FOI release

21596 Procedure for approving applications from voluntary sector organisations to the Community Action Against Crime: Innovation Fund

21596 We have received a request under the Freedom of Information Act 2000 for the following:  I wish to request the following information…

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21596 Procedure for approving applications from voluntary sector organisations to the Community Action Against Crime: Innovation Fund (PDF file - 673kb)

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21596

We have received a request under the Freedom of Information Act 2000 for the following: 

I wish to request the following information under the provisions of the Freedom of Information Act 2000, relating to the procedure for approving applications from voluntary sector organisations for the ‘Community Action Against Crime: Innovation Fund’:

1.The date on which Home Office personnel became aware that the Year 2 funding was over-spent and that this would affect the allocation of funding to projects.
2. Any correspondence and documents circulated internally at the Home Office relating to the Year 2 overspend and the Home Office’s plans for dealing with this issue.
3. The dates when approved projects were sent to the relevant Minister for sign-off.
4. The methodology for sending ‘batches’ of projects to the Minister - eg whether it was by national ranking, geographical area, alphabetical order etc.
5. Which projects were asked to move the entirety of their spending into Year 1 to compensate for the Year 2 overspend, and where those projects ranked nationally in terms of the marks given to them at assessment.
6. Which projects were asked to re-profile their spending between Year 1 and Year 2 of the programme, and where those projects ranked.

We released the following information on: 28 Febuary 2012

The CAAC Innovation Fund was launched on 5 September 2011 for the voluntary, community and social enterprise sector (VCSE) to develop new ways of working in local communities to cut crime and improve community safety.  The Fund is worth £10million over two years.  Originally £5million was available for Year1 and £5million set aside for Year 2.  1627 applications were received from organisations across England and 59 from Wales.  The total grant request for England was £65,860,507 and for Wales was £3,195,250.  The Fund is managed by an external organisation, the Community Development Foundation (CDF), who oversaw the application and assessment process.  All grant applications were assessed by local panels made up of community leaders and funders. 

  1. Home Office Officials monitored the balance of Year 1 and Year 2 funding throughout the assessment process.  It became apparent in November 2011 that Year 2 funding was being allocated more quickly than Year 1 funding.  This was because the vast majority of organisations were requesting more money for Year 2 than for Year 1.  However, Treasury rules prevent any flexibility which might have allowed some Year 1 money to be carried over to Year 2.  In January 2012 all money had been allocated to Year 2 funding.  The Home Office therefore undertook a piece of work to look at how money could be re-allocated to ensure that there was the potential to fund as many organisations as possible.  At no stage did Year 2 funding become overspent.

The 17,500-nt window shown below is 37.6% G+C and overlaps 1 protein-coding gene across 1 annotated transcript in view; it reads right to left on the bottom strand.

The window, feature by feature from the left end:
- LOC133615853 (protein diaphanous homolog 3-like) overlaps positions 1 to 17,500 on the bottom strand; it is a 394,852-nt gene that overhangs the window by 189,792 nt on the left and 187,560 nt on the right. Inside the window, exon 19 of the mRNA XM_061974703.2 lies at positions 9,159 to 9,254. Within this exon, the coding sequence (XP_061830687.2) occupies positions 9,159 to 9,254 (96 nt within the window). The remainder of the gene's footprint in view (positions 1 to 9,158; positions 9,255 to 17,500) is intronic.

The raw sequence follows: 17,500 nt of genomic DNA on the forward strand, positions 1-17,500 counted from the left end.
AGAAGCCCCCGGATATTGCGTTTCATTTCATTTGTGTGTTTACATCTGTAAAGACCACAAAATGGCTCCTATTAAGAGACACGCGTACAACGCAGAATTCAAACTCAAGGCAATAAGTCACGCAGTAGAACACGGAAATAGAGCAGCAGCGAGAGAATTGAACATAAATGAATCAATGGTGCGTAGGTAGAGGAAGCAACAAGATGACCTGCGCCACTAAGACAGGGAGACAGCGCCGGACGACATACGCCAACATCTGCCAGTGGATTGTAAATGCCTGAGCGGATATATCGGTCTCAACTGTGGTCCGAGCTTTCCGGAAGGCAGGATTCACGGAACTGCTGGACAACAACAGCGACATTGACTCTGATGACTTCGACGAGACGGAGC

2. Attached all internal Home Office correspondence and documents which refer to discussion of the potential full allocation of Year 2 funding and the Home Office’s plans for dealing with the issue. 

  3. The approved projects were sent to the Minister for sign-off in four tranches.  Thirty-two projects were sent on 13 December 2011, 20 projects on 15 December 2011, 99 projects on 6 January 2012 and 119 projects on 2 February 2012.  

  4. The tranches of projects were sent to the Minister on a rolling basis.  As they were received from CDF following success at the external panel stage, they were assessed internally and forwarded to the Minister for approval.  Applications were not grouped by geography, theme or any other category. 

  5. When it became apparent that the money for Year 2 was being allocated more quickly than Year 1, Home Office officials worked with CDF to look at how money could be reallocated to ensure that there was the potential to fund as many organisations as possible.  Sixty projects were asked if they would be willing to move the entirety of their funding to Year 1.  Of these, 56 responded and were eventually funded.  Although applications to the CAACIF were assessed and scored by local panels against specified criteria, they were not ranked in any order and therefore there was no ranking applied to these projects.  The list of successful projects is due to be published shortly. 

  6. As part of this piece of work it was also considered appropriate to ask projects which had already passed the panel stage to re-profile their spending in order to enable other projects to also receive funding.  All the projects from the first three tranches were asked if they would be willing to re-profile their spending - 52 projects which had already received grant letters and 99 projects which had received ministerial approval but had not yet completed the due-diligence process. This enabled the Home Office to also ask an additional 63 projects which we hoped to fund, providing that the re-phasing of budgets allowed more spend in Year 2.  As stated above, there was no ranking applied to these projects.

Date: Wed Jun 13 10:33:11 BST 2012

In response to a Freedom of Information request about the procedure for approving applications from voluntary sector organisations to the Community Action Against Crime: Innovation Fund.